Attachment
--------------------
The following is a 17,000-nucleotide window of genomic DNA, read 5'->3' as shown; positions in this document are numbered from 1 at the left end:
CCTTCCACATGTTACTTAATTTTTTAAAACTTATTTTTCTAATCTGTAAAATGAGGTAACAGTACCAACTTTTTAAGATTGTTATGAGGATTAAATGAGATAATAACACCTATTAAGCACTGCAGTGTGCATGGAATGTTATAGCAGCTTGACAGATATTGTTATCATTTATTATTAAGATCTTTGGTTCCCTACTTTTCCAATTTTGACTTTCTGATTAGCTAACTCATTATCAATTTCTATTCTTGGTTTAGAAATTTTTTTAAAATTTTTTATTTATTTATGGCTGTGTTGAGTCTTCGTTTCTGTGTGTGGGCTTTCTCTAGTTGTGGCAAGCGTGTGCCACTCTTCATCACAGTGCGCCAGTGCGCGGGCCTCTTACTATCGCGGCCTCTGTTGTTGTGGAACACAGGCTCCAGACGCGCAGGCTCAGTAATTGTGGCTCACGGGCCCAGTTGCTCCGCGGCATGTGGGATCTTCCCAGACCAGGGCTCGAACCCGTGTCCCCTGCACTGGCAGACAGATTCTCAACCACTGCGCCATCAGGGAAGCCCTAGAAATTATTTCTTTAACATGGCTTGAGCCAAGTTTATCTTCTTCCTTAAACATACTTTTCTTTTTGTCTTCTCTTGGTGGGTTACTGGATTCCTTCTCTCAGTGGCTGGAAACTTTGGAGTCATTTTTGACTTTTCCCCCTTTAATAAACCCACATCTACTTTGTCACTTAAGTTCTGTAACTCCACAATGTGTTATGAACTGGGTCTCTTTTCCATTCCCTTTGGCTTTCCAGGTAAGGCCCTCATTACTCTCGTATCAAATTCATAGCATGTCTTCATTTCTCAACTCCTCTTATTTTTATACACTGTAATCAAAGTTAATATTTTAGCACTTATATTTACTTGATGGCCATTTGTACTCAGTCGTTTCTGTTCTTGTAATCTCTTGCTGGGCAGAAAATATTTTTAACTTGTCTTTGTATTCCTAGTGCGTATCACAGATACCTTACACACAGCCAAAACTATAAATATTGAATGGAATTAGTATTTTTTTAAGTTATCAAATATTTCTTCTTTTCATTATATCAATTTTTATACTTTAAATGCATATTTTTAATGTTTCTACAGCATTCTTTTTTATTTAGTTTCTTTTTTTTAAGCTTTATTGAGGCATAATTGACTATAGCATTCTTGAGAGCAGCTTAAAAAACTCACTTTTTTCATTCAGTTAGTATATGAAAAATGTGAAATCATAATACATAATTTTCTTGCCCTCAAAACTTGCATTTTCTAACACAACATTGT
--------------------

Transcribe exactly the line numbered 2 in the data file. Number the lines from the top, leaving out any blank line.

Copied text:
CCTTCCACATGTTACTTAATTTTTTAAAACTTATTTTTCTAATCTGTAAAATGAGGTAACAGTACCAACTTTTTAAGATTGTTATGAGGATTAAATGAGATAATAACACCTATTAAGCACTGCAGTGTGCATGGAATGTTATAGCAGCTTGACAGATATTGTTATCATTTATTATTAAGATCTTTGGTTCCCTACTTTTCCAATTTTGACTTTCTGATTAGCTAACTCATTATCAATTTCTATTCTTGGTTTAGAAATTTTTTTAAAATTTTTTATTTATTTATGGCTGTGTTGAGTCTTCGTTTCTGTGTGTGGGCTTTCTCTAGTTGTGGCAAGCGTGTGCCACTCTTCATCACAGTGCGCCAGTGCGCGGGCCTCTTACTATCGCGGCCTCTGTTGTTGTGGAACACAGGCTCCAGACGCGCAGGCTCAGTAATTGTGGCTCACGGGCCCAGTTGCTCCGCGGCATGTGGGATCTTCCCAGACCAGGGCTCGAACCCGTGTCCCCTGCACTGGCAGACAGATTCTCAACCACTGCGCCATCAGGGAAGCCCTAGAAATTATTTCTTTAACATGGCTTGAGCCAAGTTTATCTTCTTCCTTAAACATACTTTTCTTTTTGTCTTCTCTTGGTGGGTTACTGGATTCCTTCTCTCAGTGGCTGGAAACTTTGGAGTCATTTTTGACTTTTCCCCCTTTAATAAACCCACATCTACTTTGTCACTTAAGTTCTGTAACTCCACAATGTGTTATGAACTGGGTCTCTTTTCCATTCCCTTTGGCTTTCCAGGTAAGGCCCTCATTACTCTCGTATCAAATTCATAGCATGTCTTCATTTCTCAACTCCTCTTATTTTTATACACTGTAATCAAAGTTAATATTTTAGCACTTATATTTACTTGATGGCCATTTGTACTCAGTCGTTTCTGTTCTTGTAATCTCTTGCTGGGCAGAAAATATTTTTAACTTGTCTTTGTATTCCTAGTGCGTATCACAGATACCTTACACACAGCCAAAACTATAAATATTGAATGGAATTAGTATTTTTTTAAGTTATCAAATATTTCTTCTTTTCATTATATCAATTTTTATACTTTAAATGCATATTTTTAATGTTTCTACAGCATTCTTTTTTATTTAGTTTCTTTTTTTTAAGCTTTATTGAGGCATAATTGACTATAGCATTCTTGAGAGCAGCTTAAAAAACTCACTTTTTTCATTCAGTTAGTATATGAAAAATGTGAAATCATAATACATAATTTTCTTGCCCTCAAAACTTGCATTTTCTAACACAACATTGT